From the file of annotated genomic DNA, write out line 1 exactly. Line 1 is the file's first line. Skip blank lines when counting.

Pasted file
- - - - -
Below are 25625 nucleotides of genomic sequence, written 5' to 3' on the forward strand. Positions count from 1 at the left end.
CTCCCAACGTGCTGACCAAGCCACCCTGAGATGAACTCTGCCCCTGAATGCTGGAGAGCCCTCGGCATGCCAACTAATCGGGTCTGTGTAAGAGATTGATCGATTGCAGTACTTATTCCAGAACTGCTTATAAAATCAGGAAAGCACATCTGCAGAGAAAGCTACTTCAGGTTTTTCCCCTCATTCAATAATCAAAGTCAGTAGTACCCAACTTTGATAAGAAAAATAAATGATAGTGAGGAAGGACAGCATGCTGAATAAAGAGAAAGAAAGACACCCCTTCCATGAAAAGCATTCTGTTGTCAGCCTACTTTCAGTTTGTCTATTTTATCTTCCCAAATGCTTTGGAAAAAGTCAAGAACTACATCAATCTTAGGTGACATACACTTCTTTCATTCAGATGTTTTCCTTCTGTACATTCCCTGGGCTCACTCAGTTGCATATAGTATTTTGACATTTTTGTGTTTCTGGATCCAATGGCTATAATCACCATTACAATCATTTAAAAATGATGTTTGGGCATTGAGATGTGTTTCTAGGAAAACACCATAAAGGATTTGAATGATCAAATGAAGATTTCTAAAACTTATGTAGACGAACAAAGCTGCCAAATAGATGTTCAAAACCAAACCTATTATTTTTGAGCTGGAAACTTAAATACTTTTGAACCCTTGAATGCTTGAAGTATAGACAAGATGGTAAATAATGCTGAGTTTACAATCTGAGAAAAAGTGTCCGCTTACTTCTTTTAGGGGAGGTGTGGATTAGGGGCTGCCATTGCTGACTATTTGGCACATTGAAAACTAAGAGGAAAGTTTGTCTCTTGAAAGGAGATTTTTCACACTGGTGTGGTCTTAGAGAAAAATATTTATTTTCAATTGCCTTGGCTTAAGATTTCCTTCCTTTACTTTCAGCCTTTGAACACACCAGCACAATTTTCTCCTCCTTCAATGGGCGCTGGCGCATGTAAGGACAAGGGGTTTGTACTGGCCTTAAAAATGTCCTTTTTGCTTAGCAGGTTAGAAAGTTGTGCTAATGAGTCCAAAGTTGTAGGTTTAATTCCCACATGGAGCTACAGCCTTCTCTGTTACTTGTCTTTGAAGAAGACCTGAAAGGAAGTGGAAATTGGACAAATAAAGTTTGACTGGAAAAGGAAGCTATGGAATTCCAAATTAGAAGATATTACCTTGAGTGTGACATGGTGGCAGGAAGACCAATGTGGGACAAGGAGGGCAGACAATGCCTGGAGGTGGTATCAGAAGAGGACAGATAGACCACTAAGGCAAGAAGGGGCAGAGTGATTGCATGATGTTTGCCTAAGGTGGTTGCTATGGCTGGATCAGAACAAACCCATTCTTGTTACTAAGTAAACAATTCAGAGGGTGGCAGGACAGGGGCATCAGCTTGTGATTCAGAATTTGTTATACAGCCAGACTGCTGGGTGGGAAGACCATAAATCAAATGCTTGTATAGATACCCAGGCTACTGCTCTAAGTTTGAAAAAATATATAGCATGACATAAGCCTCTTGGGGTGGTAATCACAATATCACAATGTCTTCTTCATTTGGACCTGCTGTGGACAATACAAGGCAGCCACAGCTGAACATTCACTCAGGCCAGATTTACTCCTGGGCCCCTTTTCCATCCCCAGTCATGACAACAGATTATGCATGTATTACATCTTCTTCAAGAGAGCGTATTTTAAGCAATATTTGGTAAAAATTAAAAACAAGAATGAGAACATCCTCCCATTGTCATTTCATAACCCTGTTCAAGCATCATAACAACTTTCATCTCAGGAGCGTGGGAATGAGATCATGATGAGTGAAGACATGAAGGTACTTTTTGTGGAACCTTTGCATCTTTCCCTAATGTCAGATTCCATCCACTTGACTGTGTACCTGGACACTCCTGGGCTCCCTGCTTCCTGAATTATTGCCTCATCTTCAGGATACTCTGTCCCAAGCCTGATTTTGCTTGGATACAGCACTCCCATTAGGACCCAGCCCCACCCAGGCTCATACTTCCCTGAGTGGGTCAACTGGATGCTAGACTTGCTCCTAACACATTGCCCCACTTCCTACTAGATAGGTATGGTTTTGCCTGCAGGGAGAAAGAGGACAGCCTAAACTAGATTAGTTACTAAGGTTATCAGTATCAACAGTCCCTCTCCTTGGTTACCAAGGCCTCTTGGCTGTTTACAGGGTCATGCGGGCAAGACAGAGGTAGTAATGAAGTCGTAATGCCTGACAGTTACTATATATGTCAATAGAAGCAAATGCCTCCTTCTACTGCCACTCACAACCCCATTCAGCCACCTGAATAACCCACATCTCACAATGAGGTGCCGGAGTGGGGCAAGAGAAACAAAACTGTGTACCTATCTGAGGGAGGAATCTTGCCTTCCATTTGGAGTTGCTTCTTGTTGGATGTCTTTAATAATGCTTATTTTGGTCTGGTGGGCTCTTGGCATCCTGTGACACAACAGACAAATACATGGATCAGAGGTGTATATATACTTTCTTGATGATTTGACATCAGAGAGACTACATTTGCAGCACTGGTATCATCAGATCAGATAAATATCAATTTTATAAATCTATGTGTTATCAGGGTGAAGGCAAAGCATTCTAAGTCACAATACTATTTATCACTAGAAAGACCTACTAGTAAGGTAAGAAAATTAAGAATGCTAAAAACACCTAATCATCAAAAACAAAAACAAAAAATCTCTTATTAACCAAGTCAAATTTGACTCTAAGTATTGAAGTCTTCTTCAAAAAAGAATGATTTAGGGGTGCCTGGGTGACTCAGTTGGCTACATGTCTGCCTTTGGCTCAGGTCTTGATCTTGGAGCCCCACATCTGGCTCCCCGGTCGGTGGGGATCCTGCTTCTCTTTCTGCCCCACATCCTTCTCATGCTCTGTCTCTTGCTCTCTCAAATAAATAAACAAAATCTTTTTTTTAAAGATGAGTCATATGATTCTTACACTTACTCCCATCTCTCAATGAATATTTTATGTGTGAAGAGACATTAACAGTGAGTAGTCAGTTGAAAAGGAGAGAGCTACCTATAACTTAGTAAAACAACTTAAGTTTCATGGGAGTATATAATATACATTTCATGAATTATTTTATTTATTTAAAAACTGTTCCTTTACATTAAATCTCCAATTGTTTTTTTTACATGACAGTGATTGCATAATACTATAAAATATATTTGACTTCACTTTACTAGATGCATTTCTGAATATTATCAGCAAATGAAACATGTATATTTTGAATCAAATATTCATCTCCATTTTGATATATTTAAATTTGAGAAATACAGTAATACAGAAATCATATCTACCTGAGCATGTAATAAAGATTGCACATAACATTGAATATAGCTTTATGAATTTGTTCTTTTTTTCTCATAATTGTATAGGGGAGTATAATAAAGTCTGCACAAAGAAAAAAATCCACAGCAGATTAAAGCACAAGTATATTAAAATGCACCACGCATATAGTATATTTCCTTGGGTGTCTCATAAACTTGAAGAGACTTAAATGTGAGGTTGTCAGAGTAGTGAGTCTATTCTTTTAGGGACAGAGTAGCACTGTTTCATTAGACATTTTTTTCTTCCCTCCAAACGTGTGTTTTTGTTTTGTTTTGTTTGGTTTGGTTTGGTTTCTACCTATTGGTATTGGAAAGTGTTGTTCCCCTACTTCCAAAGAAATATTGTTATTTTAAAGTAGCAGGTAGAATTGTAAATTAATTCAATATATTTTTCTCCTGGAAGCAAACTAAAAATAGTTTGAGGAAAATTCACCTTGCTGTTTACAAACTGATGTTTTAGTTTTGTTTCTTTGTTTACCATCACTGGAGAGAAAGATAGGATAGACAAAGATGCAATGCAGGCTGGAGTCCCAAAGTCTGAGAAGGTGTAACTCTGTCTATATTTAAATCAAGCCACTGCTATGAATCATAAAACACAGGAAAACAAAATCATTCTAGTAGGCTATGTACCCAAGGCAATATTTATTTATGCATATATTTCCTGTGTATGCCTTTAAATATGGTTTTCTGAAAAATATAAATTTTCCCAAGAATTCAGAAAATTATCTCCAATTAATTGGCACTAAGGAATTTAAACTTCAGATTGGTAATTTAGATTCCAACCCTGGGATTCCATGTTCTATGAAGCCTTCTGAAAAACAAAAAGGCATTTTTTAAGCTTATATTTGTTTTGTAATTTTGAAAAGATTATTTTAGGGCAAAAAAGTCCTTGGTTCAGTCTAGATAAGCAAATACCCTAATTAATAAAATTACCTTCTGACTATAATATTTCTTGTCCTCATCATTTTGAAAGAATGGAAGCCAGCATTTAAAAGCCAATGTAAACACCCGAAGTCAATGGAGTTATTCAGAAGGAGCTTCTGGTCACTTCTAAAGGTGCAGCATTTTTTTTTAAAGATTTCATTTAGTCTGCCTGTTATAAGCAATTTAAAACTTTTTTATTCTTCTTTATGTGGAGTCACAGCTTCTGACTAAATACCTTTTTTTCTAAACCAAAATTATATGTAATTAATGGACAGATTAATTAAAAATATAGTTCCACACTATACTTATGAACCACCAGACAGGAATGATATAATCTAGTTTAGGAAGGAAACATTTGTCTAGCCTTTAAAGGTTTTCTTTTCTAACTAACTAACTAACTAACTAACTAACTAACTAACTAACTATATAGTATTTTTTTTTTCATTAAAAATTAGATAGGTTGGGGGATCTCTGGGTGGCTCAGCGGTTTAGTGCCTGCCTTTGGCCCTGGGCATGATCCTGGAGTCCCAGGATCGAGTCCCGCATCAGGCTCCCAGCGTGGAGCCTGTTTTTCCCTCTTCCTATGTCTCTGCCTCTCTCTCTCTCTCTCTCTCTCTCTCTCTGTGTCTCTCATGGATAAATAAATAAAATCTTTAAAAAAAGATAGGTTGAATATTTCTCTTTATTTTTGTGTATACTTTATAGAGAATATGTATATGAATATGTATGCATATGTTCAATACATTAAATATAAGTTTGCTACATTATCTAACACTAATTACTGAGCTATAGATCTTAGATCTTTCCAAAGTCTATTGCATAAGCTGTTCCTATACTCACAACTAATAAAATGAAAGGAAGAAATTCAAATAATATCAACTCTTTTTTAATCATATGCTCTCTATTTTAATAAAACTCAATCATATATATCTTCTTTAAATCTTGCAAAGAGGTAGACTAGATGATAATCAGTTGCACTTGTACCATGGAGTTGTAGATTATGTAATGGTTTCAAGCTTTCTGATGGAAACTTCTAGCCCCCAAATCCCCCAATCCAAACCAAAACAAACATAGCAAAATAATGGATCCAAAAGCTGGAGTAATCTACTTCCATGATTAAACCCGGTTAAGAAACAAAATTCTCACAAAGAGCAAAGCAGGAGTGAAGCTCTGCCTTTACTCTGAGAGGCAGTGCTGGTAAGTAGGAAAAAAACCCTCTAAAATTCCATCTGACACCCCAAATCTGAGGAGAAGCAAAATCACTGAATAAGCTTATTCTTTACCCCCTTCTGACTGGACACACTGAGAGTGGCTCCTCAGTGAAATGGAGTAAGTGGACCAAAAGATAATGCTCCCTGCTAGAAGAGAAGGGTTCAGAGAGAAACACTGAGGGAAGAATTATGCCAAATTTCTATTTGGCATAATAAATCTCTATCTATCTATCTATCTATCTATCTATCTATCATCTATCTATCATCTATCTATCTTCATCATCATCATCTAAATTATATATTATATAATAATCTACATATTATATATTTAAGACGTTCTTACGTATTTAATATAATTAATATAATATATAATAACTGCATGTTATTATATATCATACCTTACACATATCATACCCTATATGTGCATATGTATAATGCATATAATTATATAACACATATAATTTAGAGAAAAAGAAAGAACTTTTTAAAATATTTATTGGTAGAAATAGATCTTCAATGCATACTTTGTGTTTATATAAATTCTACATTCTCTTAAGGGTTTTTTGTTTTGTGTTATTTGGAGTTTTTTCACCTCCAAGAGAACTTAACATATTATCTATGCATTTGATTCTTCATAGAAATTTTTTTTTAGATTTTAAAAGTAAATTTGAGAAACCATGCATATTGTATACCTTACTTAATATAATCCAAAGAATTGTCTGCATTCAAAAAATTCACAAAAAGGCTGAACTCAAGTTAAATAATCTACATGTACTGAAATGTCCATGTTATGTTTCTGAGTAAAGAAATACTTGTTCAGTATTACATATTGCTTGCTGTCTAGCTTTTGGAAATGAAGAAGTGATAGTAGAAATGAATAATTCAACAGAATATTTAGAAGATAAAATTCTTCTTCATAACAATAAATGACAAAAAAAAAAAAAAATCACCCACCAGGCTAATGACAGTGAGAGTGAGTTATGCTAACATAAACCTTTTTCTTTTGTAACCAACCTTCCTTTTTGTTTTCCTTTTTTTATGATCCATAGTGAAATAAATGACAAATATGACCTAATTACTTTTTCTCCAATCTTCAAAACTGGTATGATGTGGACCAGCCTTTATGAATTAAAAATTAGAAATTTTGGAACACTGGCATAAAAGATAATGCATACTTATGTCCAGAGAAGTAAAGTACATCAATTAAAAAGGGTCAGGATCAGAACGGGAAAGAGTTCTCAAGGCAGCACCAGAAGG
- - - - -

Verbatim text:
Below are 25625 nucleotides of genomic sequence, written 5' to 3' on the forward strand. Positions count from 1 at the left end.